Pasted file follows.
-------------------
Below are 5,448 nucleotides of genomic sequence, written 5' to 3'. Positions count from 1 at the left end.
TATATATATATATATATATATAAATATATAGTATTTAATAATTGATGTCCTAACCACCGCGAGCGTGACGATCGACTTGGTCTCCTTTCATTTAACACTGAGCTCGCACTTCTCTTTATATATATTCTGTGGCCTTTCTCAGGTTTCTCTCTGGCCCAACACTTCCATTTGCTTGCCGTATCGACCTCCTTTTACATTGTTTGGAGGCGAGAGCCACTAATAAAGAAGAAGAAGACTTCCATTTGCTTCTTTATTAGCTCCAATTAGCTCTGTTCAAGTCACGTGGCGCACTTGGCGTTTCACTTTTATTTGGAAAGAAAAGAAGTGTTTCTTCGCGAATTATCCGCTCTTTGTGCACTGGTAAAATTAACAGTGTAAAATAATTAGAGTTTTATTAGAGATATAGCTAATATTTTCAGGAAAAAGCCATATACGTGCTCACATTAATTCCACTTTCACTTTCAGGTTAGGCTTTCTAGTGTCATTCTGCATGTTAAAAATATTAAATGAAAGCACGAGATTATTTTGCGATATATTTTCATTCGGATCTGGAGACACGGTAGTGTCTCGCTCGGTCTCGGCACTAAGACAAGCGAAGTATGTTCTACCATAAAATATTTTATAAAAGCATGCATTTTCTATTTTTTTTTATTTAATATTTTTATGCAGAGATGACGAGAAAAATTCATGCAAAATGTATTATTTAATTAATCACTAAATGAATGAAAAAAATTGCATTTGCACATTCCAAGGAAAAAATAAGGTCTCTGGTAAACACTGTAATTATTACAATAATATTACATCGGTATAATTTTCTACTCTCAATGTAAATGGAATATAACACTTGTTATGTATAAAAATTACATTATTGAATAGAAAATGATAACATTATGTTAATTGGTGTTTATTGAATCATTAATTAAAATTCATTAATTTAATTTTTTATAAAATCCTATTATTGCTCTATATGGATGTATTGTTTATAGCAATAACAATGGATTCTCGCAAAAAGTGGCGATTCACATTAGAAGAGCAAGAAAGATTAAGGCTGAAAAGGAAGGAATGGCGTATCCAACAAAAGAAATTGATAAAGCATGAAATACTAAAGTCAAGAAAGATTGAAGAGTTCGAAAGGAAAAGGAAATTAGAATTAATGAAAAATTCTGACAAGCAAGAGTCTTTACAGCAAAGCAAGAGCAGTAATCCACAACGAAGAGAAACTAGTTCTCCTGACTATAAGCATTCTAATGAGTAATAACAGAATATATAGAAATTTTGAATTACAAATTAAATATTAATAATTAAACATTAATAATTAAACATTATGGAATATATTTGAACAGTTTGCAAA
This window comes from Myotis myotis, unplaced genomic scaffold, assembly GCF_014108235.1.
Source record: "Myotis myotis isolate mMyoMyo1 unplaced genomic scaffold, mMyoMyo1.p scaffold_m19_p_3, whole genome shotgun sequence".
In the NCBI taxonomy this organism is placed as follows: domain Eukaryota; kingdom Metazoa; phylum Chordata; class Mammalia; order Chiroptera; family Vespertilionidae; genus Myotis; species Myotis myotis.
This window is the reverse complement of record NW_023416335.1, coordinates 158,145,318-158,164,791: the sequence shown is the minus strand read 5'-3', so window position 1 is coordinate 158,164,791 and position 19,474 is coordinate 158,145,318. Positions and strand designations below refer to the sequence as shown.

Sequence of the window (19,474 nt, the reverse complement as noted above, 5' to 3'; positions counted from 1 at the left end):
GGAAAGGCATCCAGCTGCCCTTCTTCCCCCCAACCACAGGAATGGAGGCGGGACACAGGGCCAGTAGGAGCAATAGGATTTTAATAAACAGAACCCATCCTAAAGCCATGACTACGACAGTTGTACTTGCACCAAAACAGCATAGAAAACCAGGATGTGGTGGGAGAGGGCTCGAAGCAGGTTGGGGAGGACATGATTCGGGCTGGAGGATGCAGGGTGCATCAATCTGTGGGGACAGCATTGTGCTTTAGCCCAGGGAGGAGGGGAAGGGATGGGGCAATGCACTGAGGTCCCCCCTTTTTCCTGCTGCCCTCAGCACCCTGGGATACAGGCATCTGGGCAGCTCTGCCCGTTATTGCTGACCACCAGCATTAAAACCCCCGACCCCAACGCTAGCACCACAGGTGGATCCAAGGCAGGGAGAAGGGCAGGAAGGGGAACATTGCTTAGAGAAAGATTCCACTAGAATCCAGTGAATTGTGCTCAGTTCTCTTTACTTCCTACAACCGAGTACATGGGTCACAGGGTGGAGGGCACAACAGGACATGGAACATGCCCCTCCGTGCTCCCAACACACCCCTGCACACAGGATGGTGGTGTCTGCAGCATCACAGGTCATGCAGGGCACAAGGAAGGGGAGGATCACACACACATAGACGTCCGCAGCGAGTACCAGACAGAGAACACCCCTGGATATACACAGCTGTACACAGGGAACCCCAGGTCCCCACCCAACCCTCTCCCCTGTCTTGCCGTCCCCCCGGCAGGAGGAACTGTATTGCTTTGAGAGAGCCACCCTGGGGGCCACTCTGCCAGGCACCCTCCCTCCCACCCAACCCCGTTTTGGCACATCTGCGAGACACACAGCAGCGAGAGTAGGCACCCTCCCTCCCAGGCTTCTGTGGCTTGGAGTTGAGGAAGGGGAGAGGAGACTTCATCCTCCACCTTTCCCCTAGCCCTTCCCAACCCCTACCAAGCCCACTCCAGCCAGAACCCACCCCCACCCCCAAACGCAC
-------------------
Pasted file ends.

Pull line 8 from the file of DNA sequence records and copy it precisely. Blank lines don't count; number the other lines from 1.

GGAAAGGCATCCAGCTGCCCTTCTTCCCCCCAACCACAGGAATGGAGGCGGGACACAGGGCCAGTAGGAGCAATAGGATTTTAATAAACAGAACCCATCCTAAAGCCATGACTACGACAGTTGTACTTGCACCAAAACAGCATAGAAAACCAGGATGTGGTGGGAGAGGGCTCGAAGCAGGTTGGGGAGGACATGATTCGGGCTGGAGGATGCAGGGTGCATCAATCTGTGGGGACAGCATTGTGCTTTAGCCCAGGGAGGAGGGGAAGGGATGGGGCAATGCACTGAGGTCCCCCCTTTTTCCTGCTGCCCTCAGCACCCTGGGATACAGGCATCTGGGCAGCTCTGCCCGTTATTGCTGACCACCAGCATTAAAACCCCCGACCCCAACGCTAGCACCACAGGTGGATCCAAGGCAGGGAGAAGGGCAGGAAGGGGAACATTGCTTAGAGAAAGATTCCACTAGAATCCAGTGAATTGTGCTCAGTTCTCTTTACTTCCTACAACCGAGTACATGGGTCACAGGGTGGAGGGCACAACAGGACATGGAACATGCCCCTCCGTGCTCCCAACACACCCCTGCACACAGGATGGTGGTGTCTGCAGCATCACAGGTCATGCAGGGCACAAGGAAGGGGAGGATCACACACACATAGACGTCCGCAGCGAGTACCAGACAGAGAACACCCCTGGATATACACAGCTGTACACAGGGAACCCCAGGTCCCCACCCAACCCTCTCCCCTGTCTTGCCGTCCCCCCGGCAGGAGGAACTGTATTGCTTTGAGAGAGCCACCCTGGGGGCCACTCTGCCAGGCACCCTCCCTCCCACCCAACCCCGTTTTGGCACATCTGCGAGACACACAGCAGCGAGAGTAGGCACCCTCCCTCCCAGGCTTCTGTGGCTTGGAGTTGAGGAAGGGGAGAGGAGACTTCATCCTCCACCTTTCCCCTAGCCCTTCCCAACCCCTACCAAGCCCACTCCAGCCAGAACCCACCCCCACCCCCAAACGCAC